The Machine-Man (Brigitte Helm) – A robot designed in the image of Rotwang’s lost love Hel (who was also the mother of Freder…) That purpose may not be what it’s destined to be, however…

Plus more!

The Good:

Metropolis 1

Look at that cityscape! Such great imagination for the 20s…

Beyond the fact that it’s obviously a silent film, I had to keep reminding myself that it was made in 1927. 91 years ago, and yet it still holds up as a good sci-fi story, with some of the visuals and predictions of the future turning out to be bang on the money (for better or worse…) or just a great idea that you’ve seen reused in a dozen other films, shows and games.  Now, yes, the story itself is a very simple one, but it’s still fun to see what is among the first ever uses of futuristic mega cities, human looking robots, robot duplicates and mad scientists.

The story of a class war of those who are rich are up above, and those who are poor and toiling below is the heart of the movie, and it’s a fair enough story to tell. Freder, son of rich and powerful Frederson, has had the easy life but soon sees how people are suffering after following the attractive girl down to the slums. There he sides with them and fights against their treatment despite his father being the head of it all. This leads to Frederson forcing mad scientist Rotwang to stop his robot that looks like Hel and turn it into a robot that looks like Maria, the poster girl for the struggling lower classes and girl whom Freder met and loves, and instructs him to make it ruin their rebellion from within. It does so, to a certain degree, before its found out, leading to a final fight between Freder and Rotwang on a roof, that ends with the later plunging to his death.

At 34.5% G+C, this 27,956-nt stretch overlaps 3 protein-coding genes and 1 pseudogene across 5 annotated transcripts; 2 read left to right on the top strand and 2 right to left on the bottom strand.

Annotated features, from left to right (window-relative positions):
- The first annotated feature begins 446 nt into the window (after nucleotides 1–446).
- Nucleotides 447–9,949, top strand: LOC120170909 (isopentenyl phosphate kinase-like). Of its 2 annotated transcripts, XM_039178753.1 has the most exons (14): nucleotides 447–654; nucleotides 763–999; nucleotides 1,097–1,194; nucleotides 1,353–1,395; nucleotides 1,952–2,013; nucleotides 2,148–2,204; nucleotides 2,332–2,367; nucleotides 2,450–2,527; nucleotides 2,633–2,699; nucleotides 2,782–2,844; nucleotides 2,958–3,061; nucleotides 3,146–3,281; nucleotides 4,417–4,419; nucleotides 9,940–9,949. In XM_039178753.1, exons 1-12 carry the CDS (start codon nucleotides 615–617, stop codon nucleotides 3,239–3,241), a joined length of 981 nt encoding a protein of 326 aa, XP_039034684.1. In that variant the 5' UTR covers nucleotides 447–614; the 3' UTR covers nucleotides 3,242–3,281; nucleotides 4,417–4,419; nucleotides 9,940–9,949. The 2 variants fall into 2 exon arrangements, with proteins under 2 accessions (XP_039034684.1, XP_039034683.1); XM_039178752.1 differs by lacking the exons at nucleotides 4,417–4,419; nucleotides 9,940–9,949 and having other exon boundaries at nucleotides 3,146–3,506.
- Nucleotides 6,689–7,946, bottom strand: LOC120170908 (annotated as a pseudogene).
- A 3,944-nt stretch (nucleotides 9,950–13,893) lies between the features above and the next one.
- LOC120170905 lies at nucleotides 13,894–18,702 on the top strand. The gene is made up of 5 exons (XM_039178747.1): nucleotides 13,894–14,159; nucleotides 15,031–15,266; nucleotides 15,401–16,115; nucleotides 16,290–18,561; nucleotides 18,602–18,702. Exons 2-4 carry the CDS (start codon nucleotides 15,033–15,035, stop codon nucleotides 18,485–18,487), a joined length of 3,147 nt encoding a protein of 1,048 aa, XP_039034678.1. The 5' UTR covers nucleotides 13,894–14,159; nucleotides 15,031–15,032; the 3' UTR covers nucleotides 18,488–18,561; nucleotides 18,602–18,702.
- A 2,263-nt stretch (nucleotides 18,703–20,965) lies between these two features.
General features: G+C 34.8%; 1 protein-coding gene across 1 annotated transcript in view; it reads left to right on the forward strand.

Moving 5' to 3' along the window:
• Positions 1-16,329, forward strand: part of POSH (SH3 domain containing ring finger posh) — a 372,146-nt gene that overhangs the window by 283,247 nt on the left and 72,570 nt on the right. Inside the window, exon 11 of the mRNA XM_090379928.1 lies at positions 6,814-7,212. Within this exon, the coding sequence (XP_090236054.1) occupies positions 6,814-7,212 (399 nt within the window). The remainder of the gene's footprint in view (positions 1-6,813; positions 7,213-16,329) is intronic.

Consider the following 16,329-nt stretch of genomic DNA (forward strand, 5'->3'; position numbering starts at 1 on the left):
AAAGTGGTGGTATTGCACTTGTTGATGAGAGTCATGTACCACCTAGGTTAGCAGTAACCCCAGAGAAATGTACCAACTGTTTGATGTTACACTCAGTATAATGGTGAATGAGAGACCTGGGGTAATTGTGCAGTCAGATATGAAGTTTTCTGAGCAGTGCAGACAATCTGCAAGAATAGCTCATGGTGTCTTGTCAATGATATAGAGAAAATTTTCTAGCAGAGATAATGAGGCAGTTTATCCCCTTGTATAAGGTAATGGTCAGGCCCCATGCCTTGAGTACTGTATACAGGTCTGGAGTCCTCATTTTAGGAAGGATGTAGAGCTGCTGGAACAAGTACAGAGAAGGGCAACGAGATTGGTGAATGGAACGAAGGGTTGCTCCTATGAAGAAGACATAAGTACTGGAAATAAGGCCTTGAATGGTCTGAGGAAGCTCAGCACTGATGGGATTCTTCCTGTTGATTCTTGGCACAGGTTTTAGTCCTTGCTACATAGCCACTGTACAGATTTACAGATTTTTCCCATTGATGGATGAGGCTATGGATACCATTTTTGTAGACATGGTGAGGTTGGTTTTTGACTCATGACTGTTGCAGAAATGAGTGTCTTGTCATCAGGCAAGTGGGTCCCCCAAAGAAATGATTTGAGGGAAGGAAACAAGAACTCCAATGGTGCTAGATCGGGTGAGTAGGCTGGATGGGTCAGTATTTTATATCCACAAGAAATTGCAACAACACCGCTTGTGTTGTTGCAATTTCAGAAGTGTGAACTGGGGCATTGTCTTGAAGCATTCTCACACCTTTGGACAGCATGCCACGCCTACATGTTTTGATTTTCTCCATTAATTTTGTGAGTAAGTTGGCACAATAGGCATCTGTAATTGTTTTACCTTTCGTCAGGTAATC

The final scenes are of Freder getting his father and lower-level leader / foreman Grot to shake hands, setting a course for a brighter future. Plenty of little twists there, but that’s the jist of the 2 hour-ish runtime (baring in mind the original film was two and a half hours, but there still remains footage lost…) and it’s good, when it’s moving forward…